Nuclear Power stations leave humongous, totally radioactive buildings, with typically millions of tonnes of radioactive concrete, hulls, steel constructions. This is a disgrace.

Windmills apparently (see article of Mark, earlier this passed week) leaves huge parts in landfills - such as humongous wings. This is a disgrace. 

Solar energy apparently (see comment by Selenko-Bob, 2 weeks ago) leaves poisonous and potentially dangerous chemicals, when the PV panels are decomissioned. This is a disgrace.

Geothermal energy seem (please correct me if I am wrong?!) to be the least polluting power form when decomissioned. Least does not mean: "Clean". I have found too little about this.

It is key that we get these different sources of energy under control, such that we on an easy and light weight note can decommission the various power systems without having to look the other way in shame or disgrace.


It is very important that we do not get tempted to use terminology which is misleading. It is important that we all check our sources and that we are willing to learn from each other in this great energycentral media.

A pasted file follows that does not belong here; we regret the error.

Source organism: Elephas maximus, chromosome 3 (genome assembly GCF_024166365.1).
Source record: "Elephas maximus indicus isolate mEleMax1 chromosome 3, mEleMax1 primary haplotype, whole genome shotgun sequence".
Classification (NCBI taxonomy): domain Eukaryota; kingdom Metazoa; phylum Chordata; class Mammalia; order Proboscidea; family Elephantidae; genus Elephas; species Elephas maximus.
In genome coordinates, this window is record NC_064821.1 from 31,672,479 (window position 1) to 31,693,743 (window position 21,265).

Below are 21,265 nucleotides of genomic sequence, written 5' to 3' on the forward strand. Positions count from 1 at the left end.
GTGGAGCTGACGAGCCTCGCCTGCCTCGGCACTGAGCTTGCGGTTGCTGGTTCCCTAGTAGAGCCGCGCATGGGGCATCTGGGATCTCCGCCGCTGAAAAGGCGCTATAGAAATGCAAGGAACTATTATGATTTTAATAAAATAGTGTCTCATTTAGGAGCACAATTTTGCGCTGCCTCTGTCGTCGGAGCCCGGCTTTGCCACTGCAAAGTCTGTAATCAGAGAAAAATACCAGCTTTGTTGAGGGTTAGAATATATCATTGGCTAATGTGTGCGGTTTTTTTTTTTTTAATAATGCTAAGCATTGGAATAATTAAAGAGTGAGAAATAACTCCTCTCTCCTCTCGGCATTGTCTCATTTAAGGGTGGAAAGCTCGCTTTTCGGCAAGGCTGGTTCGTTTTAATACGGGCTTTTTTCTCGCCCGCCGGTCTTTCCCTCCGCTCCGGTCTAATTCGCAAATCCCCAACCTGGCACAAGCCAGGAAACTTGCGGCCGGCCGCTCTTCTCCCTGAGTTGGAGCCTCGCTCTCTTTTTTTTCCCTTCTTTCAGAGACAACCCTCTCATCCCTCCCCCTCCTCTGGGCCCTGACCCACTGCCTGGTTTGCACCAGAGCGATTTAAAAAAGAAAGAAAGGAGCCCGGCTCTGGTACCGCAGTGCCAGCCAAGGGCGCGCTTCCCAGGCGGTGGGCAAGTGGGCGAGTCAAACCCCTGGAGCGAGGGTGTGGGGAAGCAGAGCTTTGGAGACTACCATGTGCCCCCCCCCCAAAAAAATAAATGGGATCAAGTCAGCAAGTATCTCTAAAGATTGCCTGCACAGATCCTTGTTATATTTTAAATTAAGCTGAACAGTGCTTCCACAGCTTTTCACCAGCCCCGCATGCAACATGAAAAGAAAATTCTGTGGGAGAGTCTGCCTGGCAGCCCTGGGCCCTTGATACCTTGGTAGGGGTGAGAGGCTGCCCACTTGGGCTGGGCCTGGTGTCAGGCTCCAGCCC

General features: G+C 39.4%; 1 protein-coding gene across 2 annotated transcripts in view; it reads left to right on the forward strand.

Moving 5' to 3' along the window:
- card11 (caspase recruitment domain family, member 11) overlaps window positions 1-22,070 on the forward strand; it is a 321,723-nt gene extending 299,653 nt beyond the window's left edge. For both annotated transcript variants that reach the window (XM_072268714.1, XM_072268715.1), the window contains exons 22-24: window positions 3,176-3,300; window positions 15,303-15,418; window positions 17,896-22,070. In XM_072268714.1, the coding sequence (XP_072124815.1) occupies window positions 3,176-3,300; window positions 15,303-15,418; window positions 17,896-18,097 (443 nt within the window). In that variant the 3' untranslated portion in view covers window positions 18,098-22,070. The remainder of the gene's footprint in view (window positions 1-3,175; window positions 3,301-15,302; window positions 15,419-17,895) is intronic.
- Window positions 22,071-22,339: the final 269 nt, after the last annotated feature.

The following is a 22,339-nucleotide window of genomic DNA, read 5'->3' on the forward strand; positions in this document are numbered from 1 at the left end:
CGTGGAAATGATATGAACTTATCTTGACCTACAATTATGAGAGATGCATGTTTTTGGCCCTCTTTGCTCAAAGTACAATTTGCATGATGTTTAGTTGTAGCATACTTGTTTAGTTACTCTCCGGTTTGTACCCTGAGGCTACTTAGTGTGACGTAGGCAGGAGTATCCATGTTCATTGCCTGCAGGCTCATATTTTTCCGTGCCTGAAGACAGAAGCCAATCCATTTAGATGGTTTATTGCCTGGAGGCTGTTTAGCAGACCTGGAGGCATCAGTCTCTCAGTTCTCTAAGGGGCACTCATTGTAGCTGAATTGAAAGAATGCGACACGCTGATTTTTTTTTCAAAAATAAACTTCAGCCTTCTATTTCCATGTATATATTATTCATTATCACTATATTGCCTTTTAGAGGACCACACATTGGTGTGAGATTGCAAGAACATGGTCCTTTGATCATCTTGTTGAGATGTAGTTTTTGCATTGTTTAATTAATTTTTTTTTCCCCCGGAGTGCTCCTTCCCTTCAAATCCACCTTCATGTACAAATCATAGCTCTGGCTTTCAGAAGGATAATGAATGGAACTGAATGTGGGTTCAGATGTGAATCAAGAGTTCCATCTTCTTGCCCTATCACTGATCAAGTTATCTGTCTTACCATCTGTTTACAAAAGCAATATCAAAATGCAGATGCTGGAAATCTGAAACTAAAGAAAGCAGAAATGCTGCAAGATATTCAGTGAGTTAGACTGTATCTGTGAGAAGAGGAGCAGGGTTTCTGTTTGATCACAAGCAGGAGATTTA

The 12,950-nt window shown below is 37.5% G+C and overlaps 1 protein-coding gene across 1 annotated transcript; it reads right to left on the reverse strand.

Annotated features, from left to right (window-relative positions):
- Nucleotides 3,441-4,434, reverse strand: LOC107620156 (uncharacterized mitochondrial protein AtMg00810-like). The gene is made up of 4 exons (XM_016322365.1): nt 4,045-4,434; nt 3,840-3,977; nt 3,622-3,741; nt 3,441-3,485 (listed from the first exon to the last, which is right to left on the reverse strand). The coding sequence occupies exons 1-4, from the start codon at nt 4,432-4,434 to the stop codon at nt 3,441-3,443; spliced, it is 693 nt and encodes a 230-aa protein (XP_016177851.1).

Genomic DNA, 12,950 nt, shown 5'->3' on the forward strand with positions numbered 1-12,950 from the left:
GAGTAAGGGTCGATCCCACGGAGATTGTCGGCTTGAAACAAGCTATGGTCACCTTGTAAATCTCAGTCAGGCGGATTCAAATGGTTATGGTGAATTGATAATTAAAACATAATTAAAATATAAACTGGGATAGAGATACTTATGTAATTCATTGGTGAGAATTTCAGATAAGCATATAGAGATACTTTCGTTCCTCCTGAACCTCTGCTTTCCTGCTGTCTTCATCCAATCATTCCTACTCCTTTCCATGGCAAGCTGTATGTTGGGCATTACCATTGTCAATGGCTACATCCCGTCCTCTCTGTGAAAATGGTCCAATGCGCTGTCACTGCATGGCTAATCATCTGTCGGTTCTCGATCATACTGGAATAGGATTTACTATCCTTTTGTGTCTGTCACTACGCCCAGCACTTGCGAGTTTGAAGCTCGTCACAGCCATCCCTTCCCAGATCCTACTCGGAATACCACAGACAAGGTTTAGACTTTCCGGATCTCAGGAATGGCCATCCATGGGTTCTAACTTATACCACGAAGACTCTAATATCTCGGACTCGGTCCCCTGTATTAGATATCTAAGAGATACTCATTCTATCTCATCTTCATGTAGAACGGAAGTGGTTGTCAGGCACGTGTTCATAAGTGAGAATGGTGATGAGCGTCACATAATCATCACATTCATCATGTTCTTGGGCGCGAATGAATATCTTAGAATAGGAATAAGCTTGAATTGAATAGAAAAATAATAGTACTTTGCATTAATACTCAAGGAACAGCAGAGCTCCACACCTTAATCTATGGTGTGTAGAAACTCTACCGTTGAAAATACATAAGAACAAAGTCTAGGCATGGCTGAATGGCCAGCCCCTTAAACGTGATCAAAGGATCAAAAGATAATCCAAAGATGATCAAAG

These were my 2 gram of enriched Pu


David Svarrer


Get Published - Build a Following

The Energy Central Power Industry Network is based on one core idea - power industry professionals helping each other and advancing the industry by sharing and learning from each other.

If you have an experience or insight to share or have learned something from a conference or seminar, your peers and colleagues on Energy Central want to hear about it. It's also easy to share a link to an article you've liked or an industry resource that you think would be helpful.

                 Learn more about posting on Energy Central »